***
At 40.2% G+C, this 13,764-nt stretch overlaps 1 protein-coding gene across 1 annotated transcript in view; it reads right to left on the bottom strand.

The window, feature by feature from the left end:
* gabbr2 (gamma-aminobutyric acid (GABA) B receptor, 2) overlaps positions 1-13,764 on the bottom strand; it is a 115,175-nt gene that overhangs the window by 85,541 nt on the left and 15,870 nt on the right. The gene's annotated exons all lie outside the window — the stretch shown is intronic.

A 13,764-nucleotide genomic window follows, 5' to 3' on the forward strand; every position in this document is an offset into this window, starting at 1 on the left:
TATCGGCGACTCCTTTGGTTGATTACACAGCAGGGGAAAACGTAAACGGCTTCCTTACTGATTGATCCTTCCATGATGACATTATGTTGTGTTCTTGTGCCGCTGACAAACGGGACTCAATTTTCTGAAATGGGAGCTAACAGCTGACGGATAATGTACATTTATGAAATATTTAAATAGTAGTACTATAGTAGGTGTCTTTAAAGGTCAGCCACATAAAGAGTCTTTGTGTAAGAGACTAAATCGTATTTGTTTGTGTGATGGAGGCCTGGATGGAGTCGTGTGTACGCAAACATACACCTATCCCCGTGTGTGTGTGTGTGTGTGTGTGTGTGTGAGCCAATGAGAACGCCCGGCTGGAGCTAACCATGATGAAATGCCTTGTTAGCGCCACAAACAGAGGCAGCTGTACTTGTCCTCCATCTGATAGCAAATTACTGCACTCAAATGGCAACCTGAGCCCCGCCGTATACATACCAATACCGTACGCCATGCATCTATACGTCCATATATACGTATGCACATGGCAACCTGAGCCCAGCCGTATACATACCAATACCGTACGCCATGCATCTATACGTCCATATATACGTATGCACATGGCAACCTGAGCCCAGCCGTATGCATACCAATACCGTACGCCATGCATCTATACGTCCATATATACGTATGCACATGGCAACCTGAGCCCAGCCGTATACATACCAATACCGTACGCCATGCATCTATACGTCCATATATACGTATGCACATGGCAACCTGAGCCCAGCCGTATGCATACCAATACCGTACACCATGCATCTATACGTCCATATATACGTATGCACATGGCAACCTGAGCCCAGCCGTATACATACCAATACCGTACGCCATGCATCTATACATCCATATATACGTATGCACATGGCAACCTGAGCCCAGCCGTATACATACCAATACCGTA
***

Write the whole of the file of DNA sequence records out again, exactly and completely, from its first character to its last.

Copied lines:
At 40.2% G+C, this 13,764-nt stretch overlaps 1 protein-coding gene across 1 annotated transcript in view; it reads right to left on the bottom strand.

The window, feature by feature from the left end:
* gabbr2 (gamma-aminobutyric acid (GABA) B receptor, 2) overlaps positions 1-13,764 on the bottom strand; it is a 115,175-nt gene that overhangs the window by 85,541 nt on the left and 15,870 nt on the right. The gene's annotated exons all lie outside the window — the stretch shown is intronic.

A 13,764-nucleotide genomic window follows, 5' to 3' on the forward strand; every position in this document is an offset into this window, starting at 1 on the left:
TATCGGCGACTCCTTTGGTTGATTACACAGCAGGGGAAAACGTAAACGGCTTCCTTACTGATTGATCCTTCCATGATGACATTATGTTGTGTTCTTGTGCCGCTGACAAACGGGACTCAATTTTCTGAAATGGGAGCTAACAGCTGACGGATAATGTACATTTATGAAATATTTAAATAGTAGTACTATAGTAGGTGTCTTTAAAGGTCAGCCACATAAAGAGTCTTTGTGTAAGAGACTAAATCGTATTTGTTTGTGTGATGGAGGCCTGGATGGAGTCGTGTGTACGCAAACATACACCTATCCCCGTGTGTGTGTGTGTGTGTGTGTGTGTGTGAGCCAATGAGAACGCCCGGCTGGAGCTAACCATGATGAAATGCCTTGTTAGCGCCACAAACAGAGGCAGCTGTACTTGTCCTCCATCTGATAGCAAATTACTGCACTCAAATGGCAACCTGAGCCCCGCCGTATACATACCAATACCGTACGCCATGCATCTATACGTCCATATATACGTATGCACATGGCAACCTGAGCCCAGCCGTATACATACCAATACCGTACGCCATGCATCTATACGTCCATATATACGTATGCACATGGCAACCTGAGCCCAGCCGTATGCATACCAATACCGTACGCCATGCATCTATACGTCCATATATACGTATGCACATGGCAACCTGAGCCCAGCCGTATACATACCAATACCGTACGCCATGCATCTATACGTCCATATATACGTATGCACATGGCAACCTGAGCCCAGCCGTATGCATACCAATACCGTACACCATGCATCTATACGTCCATATATACGTATGCACATGGCAACCTGAGCCCAGCCGTATACATACCAATACCGTACGCCATGCATCTATACATCCATATATACGTATGCACATGGCAACCTGAGCCCAGCCGTATACATACCAATACCGTA